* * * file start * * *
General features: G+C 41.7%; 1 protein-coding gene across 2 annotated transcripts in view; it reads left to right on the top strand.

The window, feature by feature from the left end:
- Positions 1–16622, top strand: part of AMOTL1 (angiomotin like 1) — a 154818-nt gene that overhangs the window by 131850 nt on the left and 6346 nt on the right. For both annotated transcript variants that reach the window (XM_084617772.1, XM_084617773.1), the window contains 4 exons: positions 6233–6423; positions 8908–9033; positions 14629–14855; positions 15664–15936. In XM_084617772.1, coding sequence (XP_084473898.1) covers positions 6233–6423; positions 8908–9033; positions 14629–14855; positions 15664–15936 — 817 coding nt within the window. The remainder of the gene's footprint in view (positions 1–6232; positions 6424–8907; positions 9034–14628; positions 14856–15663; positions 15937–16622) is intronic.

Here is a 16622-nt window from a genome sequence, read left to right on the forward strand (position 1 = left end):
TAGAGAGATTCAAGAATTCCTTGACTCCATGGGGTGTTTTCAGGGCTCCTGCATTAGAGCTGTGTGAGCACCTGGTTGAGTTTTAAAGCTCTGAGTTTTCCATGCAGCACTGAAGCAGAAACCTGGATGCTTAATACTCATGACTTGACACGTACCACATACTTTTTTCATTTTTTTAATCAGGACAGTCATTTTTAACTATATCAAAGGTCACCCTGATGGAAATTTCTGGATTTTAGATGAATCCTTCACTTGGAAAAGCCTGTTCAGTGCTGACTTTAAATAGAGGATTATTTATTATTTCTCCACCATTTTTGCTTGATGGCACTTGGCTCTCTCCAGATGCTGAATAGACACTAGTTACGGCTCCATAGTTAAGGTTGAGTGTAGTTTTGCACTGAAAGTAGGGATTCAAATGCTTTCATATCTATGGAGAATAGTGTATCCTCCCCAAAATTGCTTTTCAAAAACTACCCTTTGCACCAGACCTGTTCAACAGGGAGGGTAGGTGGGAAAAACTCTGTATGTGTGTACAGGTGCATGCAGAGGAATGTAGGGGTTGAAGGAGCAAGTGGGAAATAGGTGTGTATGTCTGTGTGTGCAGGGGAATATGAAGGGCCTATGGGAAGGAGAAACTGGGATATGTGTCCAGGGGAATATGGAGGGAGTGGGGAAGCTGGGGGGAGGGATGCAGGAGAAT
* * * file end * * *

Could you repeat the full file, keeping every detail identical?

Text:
General features: G+C 41.7%; 1 protein-coding gene across 2 annotated transcripts in view; it reads left to right on the top strand.

The window, feature by feature from the left end:
- Positions 1–16622, top strand: part of AMOTL1 (angiomotin like 1) — a 154818-nt gene that overhangs the window by 131850 nt on the left and 6346 nt on the right. For both annotated transcript variants that reach the window (XM_084617772.1, XM_084617773.1), the window contains 4 exons: positions 6233–6423; positions 8908–9033; positions 14629–14855; positions 15664–15936. In XM_084617772.1, coding sequence (XP_084473898.1) covers positions 6233–6423; positions 8908–9033; positions 14629–14855; positions 15664–15936 — 817 coding nt within the window. The remainder of the gene's footprint in view (positions 1–6232; positions 6424–8907; positions 9034–14628; positions 14856–15663; positions 15937–16622) is intronic.

Here is a 16622-nt window from a genome sequence, read left to right on the forward strand (position 1 = left end):
TAGAGAGATTCAAGAATTCCTTGACTCCATGGGGTGTTTTCAGGGCTCCTGCATTAGAGCTGTGTGAGCACCTGGTTGAGTTTTAAAGCTCTGAGTTTTCCATGCAGCACTGAAGCAGAAACCTGGATGCTTAATACTCATGACTTGACACGTACCACATACTTTTTTCATTTTTTTAATCAGGACAGTCATTTTTAACTATATCAAAGGTCACCCTGATGGAAATTTCTGGATTTTAGATGAATCCTTCACTTGGAAAAGCCTGTTCAGTGCTGACTTTAAATAGAGGATTATTTATTATTTCTCCACCATTTTTGCTTGATGGCACTTGGCTCTCTCCAGATGCTGAATAGACACTAGTTACGGCTCCATAGTTAAGGTTGAGTGTAGTTTTGCACTGAAAGTAGGGATTCAAATGCTTTCATATCTATGGAGAATAGTGTATCCTCCCCAAAATTGCTTTTCAAAAACTACCCTTTGCACCAGACCTGTTCAACAGGGAGGGTAGGTGGGAAAAACTCTGTATGTGTGTACAGGTGCATGCAGAGGAATGTAGGGGTTGAAGGAGCAAGTGGGAAATAGGTGTGTATGTCTGTGTGTGCAGGGGAATATGAAGGGCCTATGGGAAGGAGAAACTGGGATATGTGTCCAGGGGAATATGGAGGGAGTGGGGAAGCTGGGGGGAGGGATGCAGGAGAAT